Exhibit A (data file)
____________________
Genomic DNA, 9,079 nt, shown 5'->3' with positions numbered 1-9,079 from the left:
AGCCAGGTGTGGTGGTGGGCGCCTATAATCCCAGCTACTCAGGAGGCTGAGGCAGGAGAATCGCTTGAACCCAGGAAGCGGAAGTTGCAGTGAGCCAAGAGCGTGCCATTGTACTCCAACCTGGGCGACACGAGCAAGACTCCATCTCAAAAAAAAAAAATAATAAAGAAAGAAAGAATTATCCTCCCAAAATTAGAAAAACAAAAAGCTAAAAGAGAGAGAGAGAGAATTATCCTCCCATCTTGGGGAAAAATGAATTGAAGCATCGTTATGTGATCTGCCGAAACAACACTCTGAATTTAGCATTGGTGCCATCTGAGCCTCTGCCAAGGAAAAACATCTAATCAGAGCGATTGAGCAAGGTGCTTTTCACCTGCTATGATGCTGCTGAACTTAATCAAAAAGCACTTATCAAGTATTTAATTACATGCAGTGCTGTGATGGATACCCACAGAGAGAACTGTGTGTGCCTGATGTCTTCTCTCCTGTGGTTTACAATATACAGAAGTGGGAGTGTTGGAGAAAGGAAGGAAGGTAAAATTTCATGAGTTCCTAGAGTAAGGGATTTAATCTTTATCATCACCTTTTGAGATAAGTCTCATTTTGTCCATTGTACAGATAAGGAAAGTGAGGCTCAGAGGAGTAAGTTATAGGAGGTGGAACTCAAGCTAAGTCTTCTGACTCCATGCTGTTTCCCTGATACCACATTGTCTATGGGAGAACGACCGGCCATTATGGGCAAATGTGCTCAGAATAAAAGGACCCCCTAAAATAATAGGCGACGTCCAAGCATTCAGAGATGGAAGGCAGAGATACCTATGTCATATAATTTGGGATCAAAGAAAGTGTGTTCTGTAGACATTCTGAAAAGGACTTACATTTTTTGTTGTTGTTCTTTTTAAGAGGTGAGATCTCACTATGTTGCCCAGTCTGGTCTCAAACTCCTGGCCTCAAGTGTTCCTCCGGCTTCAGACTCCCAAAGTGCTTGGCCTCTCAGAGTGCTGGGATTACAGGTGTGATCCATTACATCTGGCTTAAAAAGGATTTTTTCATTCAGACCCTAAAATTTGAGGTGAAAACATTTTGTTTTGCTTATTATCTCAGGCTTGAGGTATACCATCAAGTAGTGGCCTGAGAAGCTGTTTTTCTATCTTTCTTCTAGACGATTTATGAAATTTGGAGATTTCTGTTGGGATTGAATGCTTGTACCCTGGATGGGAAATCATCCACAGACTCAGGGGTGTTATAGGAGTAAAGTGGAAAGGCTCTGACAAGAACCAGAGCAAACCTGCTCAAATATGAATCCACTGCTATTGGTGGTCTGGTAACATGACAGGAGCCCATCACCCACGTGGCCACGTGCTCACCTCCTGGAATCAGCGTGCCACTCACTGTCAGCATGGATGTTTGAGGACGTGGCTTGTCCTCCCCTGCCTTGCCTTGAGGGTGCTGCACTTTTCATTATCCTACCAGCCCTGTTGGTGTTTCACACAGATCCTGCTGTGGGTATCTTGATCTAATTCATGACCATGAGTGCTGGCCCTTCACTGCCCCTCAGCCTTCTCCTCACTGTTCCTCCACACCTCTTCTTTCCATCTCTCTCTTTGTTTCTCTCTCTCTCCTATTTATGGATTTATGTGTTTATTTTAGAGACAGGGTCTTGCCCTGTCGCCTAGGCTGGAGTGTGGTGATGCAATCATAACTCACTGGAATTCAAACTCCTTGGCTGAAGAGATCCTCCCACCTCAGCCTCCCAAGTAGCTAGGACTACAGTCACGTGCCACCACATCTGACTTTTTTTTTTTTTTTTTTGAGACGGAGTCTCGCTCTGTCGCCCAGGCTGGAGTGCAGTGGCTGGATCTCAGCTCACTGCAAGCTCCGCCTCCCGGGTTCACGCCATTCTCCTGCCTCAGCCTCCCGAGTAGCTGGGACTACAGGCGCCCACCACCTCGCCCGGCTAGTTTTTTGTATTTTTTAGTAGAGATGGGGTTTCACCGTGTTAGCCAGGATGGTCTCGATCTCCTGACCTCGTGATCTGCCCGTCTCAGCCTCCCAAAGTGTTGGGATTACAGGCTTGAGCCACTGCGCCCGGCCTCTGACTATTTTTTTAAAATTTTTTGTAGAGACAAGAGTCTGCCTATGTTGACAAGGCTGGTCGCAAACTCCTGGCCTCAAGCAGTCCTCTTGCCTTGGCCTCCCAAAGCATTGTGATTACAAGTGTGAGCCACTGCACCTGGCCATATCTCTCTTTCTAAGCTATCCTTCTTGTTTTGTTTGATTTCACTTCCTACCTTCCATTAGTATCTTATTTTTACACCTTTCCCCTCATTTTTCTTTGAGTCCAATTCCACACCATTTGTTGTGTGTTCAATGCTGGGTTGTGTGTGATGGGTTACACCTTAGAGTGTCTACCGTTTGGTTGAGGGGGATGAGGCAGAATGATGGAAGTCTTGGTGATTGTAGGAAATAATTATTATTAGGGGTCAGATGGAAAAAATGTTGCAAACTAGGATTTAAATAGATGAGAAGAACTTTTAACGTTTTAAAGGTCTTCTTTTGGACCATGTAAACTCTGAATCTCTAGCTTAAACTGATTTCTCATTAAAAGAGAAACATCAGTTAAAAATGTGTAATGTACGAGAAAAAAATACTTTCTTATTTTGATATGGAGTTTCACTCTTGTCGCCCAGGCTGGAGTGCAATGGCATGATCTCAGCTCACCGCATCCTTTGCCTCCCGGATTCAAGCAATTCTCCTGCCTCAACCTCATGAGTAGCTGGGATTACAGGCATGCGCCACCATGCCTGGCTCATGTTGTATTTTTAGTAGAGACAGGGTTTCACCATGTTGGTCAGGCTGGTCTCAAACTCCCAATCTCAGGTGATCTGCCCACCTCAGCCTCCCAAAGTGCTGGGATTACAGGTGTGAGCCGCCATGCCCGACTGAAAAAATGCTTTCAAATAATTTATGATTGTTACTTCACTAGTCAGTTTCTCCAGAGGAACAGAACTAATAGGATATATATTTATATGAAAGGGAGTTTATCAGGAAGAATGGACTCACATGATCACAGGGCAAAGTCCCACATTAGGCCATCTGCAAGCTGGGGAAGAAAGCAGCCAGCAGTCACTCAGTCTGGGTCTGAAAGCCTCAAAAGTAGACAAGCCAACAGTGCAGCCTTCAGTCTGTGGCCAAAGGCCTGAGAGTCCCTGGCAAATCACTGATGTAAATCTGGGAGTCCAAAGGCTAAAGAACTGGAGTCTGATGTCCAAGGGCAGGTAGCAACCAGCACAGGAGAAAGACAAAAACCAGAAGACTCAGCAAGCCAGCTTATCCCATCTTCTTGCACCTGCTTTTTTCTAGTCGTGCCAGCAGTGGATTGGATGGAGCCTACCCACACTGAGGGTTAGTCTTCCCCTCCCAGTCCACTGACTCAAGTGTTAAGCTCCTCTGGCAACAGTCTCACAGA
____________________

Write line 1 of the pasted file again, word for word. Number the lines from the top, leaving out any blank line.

Genomic DNA, 9,079 nt, shown 5'->3' with positions numbered 1-9,079 from the left: